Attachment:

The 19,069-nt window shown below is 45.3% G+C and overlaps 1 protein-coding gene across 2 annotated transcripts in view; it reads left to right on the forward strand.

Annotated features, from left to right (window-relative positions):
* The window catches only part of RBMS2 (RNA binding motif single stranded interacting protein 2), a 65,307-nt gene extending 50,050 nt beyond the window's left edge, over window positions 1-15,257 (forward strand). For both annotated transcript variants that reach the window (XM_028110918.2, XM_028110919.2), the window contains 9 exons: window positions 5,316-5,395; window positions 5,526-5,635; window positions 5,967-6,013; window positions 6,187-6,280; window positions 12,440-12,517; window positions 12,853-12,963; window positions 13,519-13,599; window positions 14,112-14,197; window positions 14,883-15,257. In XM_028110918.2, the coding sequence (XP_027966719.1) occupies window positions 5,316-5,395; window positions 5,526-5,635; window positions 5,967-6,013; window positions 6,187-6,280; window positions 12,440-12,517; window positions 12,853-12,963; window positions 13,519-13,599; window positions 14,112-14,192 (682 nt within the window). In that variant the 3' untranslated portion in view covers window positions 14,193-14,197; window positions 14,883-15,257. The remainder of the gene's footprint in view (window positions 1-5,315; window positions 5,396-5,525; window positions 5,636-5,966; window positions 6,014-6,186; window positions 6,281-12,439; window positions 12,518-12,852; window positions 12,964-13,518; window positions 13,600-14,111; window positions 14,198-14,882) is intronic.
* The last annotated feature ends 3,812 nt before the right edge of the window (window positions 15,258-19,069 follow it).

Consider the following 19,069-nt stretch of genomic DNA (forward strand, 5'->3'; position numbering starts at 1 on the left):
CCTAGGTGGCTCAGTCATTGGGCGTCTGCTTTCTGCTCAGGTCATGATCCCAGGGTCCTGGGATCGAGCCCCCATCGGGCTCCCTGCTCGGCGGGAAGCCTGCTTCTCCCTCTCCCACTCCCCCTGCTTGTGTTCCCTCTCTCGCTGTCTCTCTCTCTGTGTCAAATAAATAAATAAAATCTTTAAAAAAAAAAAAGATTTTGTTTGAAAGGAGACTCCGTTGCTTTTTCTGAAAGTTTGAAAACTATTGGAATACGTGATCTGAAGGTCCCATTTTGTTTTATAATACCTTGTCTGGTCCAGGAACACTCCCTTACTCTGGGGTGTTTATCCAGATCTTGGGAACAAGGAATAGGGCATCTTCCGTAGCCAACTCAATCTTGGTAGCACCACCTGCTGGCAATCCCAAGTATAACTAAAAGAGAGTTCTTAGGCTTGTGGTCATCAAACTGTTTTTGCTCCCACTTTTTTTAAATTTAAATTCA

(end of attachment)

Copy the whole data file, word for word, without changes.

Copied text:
The 19,069-nt window shown below is 45.3% G+C and overlaps 1 protein-coding gene across 2 annotated transcripts in view; it reads left to right on the forward strand.

Annotated features, from left to right (window-relative positions):
* The window catches only part of RBMS2 (RNA binding motif single stranded interacting protein 2), a 65,307-nt gene extending 50,050 nt beyond the window's left edge, over window positions 1-15,257 (forward strand). For both annotated transcript variants that reach the window (XM_028110918.2, XM_028110919.2), the window contains 9 exons: window positions 5,316-5,395; window positions 5,526-5,635; window positions 5,967-6,013; window positions 6,187-6,280; window positions 12,440-12,517; window positions 12,853-12,963; window positions 13,519-13,599; window positions 14,112-14,197; window positions 14,883-15,257. In XM_028110918.2, the coding sequence (XP_027966719.1) occupies window positions 5,316-5,395; window positions 5,526-5,635; window positions 5,967-6,013; window positions 6,187-6,280; window positions 12,440-12,517; window positions 12,853-12,963; window positions 13,519-13,599; window positions 14,112-14,192 (682 nt within the window). In that variant the 3' untranslated portion in view covers window positions 14,193-14,197; window positions 14,883-15,257. The remainder of the gene's footprint in view (window positions 1-5,315; window positions 5,396-5,525; window positions 5,636-5,966; window positions 6,014-6,186; window positions 6,281-12,439; window positions 12,518-12,852; window positions 12,964-13,518; window positions 13,600-14,111; window positions 14,198-14,882) is intronic.
* The last annotated feature ends 3,812 nt before the right edge of the window (window positions 15,258-19,069 follow it).

Consider the following 19,069-nt stretch of genomic DNA (forward strand, 5'->3'; position numbering starts at 1 on the left):
CCTAGGTGGCTCAGTCATTGGGCGTCTGCTTTCTGCTCAGGTCATGATCCCAGGGTCCTGGGATCGAGCCCCCATCGGGCTCCCTGCTCGGCGGGAAGCCTGCTTCTCCCTCTCCCACTCCCCCTGCTTGTGTTCCCTCTCTCGCTGTCTCTCTCTCTGTGTCAAATAAATAAATAAAATCTTTAAAAAAAAAAAAGATTTTGTTTGAAAGGAGACTCCGTTGCTTTTTCTGAAAGTTTGAAAACTATTGGAATACGTGATCTGAAGGTCCCATTTTGTTTTATAATACCTTGTCTGGTCCAGGAACACTCCCTTACTCTGGGGTGTTTATCCAGATCTTGGGAACAAGGAATAGGGCATCTTCCGTAGCCAACTCAATCTTGGTAGCACCACCTGCTGGCAATCCCAAGTATAACTAAAAGAGAGTTCTTAGGCTTGTGGTCATCAAACTGTTTTTGCTCCCACTTTTTTTAAATTTAAATTCA